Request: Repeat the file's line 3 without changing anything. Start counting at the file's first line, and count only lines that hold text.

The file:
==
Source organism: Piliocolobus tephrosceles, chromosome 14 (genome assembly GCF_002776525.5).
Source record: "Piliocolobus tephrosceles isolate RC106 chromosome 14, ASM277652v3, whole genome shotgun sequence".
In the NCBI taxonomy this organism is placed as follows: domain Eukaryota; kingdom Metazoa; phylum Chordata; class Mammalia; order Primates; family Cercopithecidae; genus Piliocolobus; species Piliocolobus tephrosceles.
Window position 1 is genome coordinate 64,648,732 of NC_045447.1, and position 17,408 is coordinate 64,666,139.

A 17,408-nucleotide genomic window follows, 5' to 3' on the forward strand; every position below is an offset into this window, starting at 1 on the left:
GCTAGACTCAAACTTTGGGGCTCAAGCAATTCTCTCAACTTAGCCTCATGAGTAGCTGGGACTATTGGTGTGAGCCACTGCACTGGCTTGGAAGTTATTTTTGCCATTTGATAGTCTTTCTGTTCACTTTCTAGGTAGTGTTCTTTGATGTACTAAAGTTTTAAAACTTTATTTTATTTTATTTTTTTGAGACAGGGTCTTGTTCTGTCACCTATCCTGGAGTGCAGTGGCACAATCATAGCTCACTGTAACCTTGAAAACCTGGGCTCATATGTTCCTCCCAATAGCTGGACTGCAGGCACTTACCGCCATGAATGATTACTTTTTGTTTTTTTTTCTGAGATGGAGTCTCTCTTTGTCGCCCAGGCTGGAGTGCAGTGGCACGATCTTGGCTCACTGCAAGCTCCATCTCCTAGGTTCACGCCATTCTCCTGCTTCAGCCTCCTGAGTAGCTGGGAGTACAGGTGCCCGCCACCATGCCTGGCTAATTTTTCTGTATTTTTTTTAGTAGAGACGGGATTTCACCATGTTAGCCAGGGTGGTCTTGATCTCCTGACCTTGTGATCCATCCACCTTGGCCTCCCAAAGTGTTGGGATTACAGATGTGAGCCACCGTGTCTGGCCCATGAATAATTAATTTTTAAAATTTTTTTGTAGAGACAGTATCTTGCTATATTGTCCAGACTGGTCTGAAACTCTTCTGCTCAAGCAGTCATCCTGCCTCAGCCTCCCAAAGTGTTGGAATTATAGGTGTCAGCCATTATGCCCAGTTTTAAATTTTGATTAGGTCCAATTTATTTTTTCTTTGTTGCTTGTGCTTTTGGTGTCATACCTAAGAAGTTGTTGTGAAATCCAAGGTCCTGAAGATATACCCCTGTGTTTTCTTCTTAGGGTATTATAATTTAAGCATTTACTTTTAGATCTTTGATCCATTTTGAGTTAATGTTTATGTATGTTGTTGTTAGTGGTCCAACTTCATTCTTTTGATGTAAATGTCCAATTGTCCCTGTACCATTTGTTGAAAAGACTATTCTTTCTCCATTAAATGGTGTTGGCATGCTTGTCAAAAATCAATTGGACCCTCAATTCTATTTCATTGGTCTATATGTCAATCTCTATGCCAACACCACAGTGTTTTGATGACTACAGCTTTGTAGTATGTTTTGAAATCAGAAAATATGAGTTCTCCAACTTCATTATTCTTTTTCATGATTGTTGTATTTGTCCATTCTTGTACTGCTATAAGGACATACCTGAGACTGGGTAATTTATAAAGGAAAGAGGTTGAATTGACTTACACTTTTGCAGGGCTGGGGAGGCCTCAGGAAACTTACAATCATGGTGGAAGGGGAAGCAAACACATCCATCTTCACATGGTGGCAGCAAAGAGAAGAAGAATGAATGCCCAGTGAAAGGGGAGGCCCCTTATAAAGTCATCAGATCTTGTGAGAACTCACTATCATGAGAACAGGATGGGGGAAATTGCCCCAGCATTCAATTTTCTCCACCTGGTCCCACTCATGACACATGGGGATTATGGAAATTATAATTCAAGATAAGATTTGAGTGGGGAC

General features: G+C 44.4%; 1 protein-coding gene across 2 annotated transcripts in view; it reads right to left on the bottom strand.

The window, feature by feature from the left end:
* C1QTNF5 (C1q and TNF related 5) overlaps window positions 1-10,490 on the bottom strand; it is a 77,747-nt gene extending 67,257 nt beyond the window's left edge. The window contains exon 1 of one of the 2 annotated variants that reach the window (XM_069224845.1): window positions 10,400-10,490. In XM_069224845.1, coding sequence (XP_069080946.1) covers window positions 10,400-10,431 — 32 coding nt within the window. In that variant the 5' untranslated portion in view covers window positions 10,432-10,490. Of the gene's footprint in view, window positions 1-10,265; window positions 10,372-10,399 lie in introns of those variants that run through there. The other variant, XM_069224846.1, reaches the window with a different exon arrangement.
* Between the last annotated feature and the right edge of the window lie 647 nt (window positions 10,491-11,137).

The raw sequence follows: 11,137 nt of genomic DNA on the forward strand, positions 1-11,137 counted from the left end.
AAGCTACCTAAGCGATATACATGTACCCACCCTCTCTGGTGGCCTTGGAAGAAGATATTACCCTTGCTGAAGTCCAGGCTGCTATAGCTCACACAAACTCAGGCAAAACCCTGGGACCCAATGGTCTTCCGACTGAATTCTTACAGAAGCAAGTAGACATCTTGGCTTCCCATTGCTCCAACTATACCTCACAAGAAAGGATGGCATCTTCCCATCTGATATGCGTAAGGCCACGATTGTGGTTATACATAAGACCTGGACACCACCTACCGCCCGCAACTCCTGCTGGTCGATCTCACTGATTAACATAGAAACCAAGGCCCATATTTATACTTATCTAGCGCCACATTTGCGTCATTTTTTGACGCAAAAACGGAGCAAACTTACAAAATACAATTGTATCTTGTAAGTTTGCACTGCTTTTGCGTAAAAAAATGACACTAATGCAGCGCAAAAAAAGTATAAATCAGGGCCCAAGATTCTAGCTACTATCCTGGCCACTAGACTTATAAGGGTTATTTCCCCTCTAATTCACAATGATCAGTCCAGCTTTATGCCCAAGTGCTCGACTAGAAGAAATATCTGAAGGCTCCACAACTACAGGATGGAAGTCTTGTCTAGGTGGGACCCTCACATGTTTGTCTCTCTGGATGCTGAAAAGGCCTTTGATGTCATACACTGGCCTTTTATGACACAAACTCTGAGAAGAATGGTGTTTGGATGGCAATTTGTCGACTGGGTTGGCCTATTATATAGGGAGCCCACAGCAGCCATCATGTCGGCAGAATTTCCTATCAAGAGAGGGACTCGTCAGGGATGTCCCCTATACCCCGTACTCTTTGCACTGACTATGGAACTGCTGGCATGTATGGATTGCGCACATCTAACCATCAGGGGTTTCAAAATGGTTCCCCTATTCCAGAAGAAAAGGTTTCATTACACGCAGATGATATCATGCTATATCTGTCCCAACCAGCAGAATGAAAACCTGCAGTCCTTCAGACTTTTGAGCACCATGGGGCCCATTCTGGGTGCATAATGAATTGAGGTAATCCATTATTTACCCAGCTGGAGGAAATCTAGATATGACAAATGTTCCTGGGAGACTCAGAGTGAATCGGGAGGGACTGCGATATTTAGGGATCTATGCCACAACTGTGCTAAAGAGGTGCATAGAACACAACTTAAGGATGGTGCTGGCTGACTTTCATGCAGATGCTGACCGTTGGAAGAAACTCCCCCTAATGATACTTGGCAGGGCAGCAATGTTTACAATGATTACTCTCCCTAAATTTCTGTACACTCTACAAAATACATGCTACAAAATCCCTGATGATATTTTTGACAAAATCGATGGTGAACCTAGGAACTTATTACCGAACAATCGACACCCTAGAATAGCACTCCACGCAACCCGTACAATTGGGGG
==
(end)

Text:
In the NCBI taxonomy this organism is placed as follows: domain Eukaryota; kingdom Metazoa; phylum Chordata; class Mammalia; order Primates; family Cercopithecidae; genus Piliocolobus; species Piliocolobus tephrosceles.